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N310CD accident description

Nevada map... Nevada list
Crash location 35.587222°N, 115.463611°W
Nearest city Primm, NV
35.612760°N, 115.390272°W
4.5 miles away
Tail number N310CD
Accident date 23 Oct 2015
Aircraft type Cessna 310C
Additional details: None

NTSB Factual Report

On October 23, 2015, about 1015 Pacific daylight time, a Cessna 310C multiengine airplane, N310CD, and a single-engine Piper PA-28-200, N9475N, collided in midair, about 5 nautical miles south of Primm, Nevada. The Cessna's certified flight instructor (CFI), who occupied the right pilot seat, and the pilot/owner receiving instruction who occupied the left pilot seat, were not injured. Additionally, the pilot of the Piper, who was the sole occupant, was not injured. Visual meteorological conditions prevailed at the time of the accident. The local flights were being operated in accordance with 14 Code of Federal Regulations Part 91, and no flight plans had been filed. Both airplanes departed the Henderson Executive Airport (HND), Henderson, Nevada, the Cessna about 0915, the Piper about 0950.

In a telephone conversation with the National Transportation Safety Board (NTSB) investigator-in-charge (IIC), the CFI of the Cessna reported that while giving the pilot/owner instruction in approach configurations at 6,500 feet mean sea level (msl), on a magnetic heading of 340 degrees, he observed a small dot in front of him, and just prior to impact he saw an approaching airplane; the CFI opined that he thought the pilot/owner had made a slight nose down control input prior to the collision. After assessing the damage to the airplane, which had resulted in a jammed rudder, the CFI contacted the HND air traffic control tower, reported the midair collision, and indicated that he would be returning to HND. The Cessna subsequently landed at HND without further incident. A postaccident examination revealed that the airplane's vertical stabilizer and rudder had sustained substantial damage.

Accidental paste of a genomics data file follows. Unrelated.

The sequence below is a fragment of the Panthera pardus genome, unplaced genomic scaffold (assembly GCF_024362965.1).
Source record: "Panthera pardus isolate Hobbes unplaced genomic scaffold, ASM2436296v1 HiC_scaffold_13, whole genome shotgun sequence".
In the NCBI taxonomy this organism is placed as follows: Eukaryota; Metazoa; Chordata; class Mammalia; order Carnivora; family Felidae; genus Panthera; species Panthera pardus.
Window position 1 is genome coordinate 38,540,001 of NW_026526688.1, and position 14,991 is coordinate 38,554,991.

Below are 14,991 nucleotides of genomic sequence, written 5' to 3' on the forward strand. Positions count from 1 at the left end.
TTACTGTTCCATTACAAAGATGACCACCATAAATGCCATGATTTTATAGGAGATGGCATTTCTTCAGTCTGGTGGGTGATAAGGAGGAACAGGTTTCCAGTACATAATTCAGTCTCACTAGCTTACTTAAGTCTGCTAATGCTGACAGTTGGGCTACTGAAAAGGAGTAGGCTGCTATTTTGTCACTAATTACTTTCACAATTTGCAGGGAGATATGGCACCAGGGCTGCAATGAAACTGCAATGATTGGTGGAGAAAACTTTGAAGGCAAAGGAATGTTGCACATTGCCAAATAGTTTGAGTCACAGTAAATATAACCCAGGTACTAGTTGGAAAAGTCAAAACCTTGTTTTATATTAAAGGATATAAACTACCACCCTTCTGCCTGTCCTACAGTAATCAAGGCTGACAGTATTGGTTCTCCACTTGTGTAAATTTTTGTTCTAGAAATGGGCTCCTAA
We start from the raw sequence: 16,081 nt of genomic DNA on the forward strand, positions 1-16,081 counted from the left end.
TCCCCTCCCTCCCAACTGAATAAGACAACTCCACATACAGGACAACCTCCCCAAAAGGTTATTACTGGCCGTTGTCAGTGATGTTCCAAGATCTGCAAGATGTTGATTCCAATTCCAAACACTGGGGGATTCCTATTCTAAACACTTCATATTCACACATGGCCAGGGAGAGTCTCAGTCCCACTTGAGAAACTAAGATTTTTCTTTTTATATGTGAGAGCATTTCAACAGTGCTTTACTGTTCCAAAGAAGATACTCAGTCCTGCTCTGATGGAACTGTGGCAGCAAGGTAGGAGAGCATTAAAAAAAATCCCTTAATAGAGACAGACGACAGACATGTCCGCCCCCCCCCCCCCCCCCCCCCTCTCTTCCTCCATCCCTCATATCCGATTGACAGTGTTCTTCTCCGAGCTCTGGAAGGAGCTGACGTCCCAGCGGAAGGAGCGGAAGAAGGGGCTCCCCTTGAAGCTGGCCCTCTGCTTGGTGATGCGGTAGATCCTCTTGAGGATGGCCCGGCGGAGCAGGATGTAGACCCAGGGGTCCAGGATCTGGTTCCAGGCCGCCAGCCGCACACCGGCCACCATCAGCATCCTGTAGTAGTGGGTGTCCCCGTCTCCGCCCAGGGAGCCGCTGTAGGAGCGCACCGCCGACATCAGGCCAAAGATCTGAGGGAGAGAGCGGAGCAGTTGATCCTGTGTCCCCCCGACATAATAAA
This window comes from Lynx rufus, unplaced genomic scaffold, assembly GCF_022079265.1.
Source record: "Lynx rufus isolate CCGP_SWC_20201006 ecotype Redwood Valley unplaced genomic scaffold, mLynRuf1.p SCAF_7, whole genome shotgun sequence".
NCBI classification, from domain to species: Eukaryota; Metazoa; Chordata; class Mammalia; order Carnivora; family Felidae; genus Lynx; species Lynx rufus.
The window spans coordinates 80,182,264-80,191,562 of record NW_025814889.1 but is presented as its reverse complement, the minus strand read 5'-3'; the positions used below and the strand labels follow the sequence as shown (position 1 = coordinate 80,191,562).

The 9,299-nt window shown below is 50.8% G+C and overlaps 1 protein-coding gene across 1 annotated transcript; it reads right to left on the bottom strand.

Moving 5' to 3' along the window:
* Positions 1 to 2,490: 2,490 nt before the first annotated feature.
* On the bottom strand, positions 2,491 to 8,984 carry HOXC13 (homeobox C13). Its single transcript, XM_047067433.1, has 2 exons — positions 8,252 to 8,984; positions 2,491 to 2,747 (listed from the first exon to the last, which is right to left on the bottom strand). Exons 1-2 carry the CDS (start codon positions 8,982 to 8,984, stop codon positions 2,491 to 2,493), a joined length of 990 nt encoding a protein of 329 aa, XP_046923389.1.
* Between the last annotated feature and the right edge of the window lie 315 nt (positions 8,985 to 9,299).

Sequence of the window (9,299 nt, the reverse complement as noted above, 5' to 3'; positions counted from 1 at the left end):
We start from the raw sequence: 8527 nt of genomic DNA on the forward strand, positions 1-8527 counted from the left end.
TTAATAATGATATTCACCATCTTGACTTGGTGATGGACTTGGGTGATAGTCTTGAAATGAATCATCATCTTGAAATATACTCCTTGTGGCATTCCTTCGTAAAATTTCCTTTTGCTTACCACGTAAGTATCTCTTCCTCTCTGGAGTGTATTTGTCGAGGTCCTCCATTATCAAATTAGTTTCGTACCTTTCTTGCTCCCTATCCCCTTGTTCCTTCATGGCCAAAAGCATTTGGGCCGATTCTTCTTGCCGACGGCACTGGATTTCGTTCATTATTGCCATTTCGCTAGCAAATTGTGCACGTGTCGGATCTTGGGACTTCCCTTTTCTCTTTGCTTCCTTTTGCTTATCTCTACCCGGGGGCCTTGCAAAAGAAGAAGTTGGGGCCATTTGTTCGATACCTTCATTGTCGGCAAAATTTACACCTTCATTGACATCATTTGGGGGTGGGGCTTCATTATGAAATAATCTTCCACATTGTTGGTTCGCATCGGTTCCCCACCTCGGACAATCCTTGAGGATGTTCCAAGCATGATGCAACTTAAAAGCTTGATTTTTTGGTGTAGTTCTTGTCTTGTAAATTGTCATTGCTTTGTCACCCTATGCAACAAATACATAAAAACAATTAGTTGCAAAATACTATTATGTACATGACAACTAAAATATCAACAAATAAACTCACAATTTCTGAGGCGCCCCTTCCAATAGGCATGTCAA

In a telephone conversation with the NTSB IIC, the pilot of the Piper stated that he was level on a southwest heading at 6,500 msl level doing engine power checks, and as he initiated, or was already in a left turn, he heard a loud bang. The pilot reported that after the impact, he observed another airplane flying away from his position, and shortly thereafter heard a radio transmission to the HND tower from a pilot indicating that he had been involved in a midair collision, and was returning to HND. The pilot further stated that he subsequently experienced a loss of engine power, after which he elected to land on a dry lake bed. The pilot added that upon landing and during the landing roll, he had no right brake, which was the result of the right main landing gear brake line having been compromised due to the collision. Additionally, fuel was dripping from the right side of the airplane, due to a fuel line having been compromised as a result of the impact with the Cessna. It was also revealed that the right wing's forward wing root area had sustained substantial damage, as well as the left horizontal stabilizer.

According to a local Federal Aviation Administration operations aviation safety inspector who interviewed the pilots of both airplanes, the inspector reported that the area in which the accident occurred, near the Jean Airport (0LF), Jean, Nevada, is widely used for training. As such, a common practice is for pilots in the area to use the 0LF Common Traffic Advisory Frequency (CTAF) 122.9, while in the area to make position reports, monitor other aircraft, and to continue to do so while operating in the area. The inspector reported that none of the three pilots reported using the 0LF CTAF frequency at any time leading up to the accident; they were monitoring the HND control tower frequency.

The FAA Airplane Flying Handbook states,

"Collision Avoidance: All pilots must be alert to the potential for midair collision and near midair collision. This concept requires that vigilance shall be maintained at all times, by each person operating an aircraft regardless of whether the operation is conducted under instrument flight rules (IFR) or visual flight rules (VFR). Most midair collision accidents and reported near midair collision incidents occur in good VFR weather conditions, and during the hours of daylight. Most of these accident/incidents occur within 5 miles of an airport, and/or near navigation aids."

NTSB Probable Cause

The inadequate visual lookout by the pilots of both airplanes, which resulted in a midair collision. Contributing to the accident was the pilots' failure to tune to, monitor, and communicate over the common traffic advisory frequency their relative positions while in the training area.

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